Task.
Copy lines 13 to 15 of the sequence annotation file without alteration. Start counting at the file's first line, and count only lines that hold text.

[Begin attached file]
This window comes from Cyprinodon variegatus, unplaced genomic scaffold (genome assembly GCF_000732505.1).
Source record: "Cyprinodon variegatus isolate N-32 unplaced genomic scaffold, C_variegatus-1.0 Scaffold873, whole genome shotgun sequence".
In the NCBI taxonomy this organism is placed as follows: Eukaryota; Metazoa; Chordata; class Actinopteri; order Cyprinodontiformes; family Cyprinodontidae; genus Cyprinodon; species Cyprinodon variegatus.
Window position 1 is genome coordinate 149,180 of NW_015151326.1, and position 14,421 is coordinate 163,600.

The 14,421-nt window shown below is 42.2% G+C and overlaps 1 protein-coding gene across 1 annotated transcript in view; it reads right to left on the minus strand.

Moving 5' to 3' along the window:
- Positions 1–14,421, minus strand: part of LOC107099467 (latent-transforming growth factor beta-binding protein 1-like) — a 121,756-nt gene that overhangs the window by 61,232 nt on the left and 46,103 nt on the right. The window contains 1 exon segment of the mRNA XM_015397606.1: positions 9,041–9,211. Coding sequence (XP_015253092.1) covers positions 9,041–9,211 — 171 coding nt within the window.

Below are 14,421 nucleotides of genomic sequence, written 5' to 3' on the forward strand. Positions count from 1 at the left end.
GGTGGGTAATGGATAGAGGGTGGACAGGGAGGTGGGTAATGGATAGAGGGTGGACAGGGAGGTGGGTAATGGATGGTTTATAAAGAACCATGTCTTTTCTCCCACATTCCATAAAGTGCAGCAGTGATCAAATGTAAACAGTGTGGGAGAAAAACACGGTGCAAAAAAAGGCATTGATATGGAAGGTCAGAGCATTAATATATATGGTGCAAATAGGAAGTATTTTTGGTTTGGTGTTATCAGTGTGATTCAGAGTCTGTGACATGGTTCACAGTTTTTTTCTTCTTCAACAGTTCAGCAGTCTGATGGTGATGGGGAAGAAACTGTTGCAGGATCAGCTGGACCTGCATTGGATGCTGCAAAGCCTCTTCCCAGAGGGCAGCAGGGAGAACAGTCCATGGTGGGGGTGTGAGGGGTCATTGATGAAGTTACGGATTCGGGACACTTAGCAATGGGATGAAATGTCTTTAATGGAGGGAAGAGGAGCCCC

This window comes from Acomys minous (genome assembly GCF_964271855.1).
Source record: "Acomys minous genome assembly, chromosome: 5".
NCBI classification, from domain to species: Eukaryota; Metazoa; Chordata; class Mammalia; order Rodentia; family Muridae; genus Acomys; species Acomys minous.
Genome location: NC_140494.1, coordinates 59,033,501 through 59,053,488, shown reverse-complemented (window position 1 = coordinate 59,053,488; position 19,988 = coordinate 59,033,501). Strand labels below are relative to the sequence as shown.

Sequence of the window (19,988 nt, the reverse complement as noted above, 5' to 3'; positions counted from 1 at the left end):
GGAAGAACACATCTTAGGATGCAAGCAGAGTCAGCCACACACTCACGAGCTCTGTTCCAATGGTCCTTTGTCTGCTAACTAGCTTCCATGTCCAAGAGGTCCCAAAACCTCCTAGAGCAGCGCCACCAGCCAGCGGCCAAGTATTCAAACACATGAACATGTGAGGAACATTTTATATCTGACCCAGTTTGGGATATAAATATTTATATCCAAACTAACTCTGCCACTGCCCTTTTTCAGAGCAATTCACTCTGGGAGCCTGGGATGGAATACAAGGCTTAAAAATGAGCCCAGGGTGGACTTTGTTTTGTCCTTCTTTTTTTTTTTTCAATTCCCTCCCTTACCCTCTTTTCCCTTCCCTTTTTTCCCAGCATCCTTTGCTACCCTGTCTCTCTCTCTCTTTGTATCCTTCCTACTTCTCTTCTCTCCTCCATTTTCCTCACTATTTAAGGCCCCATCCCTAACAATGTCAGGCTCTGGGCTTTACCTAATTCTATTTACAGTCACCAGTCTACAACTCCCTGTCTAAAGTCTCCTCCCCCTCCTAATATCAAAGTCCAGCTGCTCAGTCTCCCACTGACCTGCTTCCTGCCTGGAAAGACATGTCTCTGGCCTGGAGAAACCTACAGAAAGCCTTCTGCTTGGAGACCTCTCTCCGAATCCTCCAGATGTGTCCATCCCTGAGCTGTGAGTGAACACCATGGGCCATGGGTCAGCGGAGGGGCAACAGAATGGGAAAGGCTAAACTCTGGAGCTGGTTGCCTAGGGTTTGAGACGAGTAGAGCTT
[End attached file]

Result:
Genome location: NC_140494.1, coordinates 59,033,501 through 59,053,488, shown reverse-complemented (window position 1 = coordinate 59,053,488; position 19,988 = coordinate 59,033,501). Strand labels below are relative to the sequence as shown.

Sequence of the window (19,988 nt, the reverse complement as noted above, 5' to 3'; positions counted from 1 at the left end):
GGAAGAACACATCTTAGGATGCAAGCAGAGTCAGCCACACACTCACGAGCTCTGTTCCAATGGTCCTTTGTCTGCTAACTAGCTTCCATGTCCAAGAGGTCCCAAAACCTCCTAGAGCAGCGCCACCAGCCAGCGGCCAAGTATTCAAACACATGAACATGTGAGGAACATTTTATATCTGACCCAGTTTGGGATATAAATATTTATATCCAAACTAACTCTGCCACTGCCCTTTTTCAGAGCAATTCACTCTGGGAGCCTGGGATGGAATACAAGGCTTAAAAATGAGCCCAGGGTGGACTTTGTTTTGTCCTTCTTTTTTTTTTTTCAATTCCCTCCCTTACCCTCTTTTCCCTTCCCTTTTTTCCCAGCATCCTTTGCTACCCTGTCTCTCTCTCTCTTTGTATCCTTCCTACTTCTCTTCTCTCCTCCATTTTCCTCACTATTTAAGGCCCCATCCCTAACAATGTCAGGCTCTGGGCTTTACCTAATTCTATTTACAGTCACCAGTCTACAACTCCCTGTCTAAAGTCTCCTCCCCCTCCTAATATCAAAGTCCAGCTGCTCAGTCTCCCACTGACCTGCTTCCTGCCTGGAAAGACATGTCTCTGGCCTGGAGAAACCTACAGAAAGCCTTCTGCTTGGAGACCTCTCTCCGAATCCTCCAGATGTGTCCATCCCTGAGCTGTGAGTGAACACCATGGGCCATGGGTCAGCGGAGGGGCAACAGAATGGGAAAGGCTAAACTCTGGAGCTGGTTGCCTAGGGTTTGAGACGAGTAGAGCTT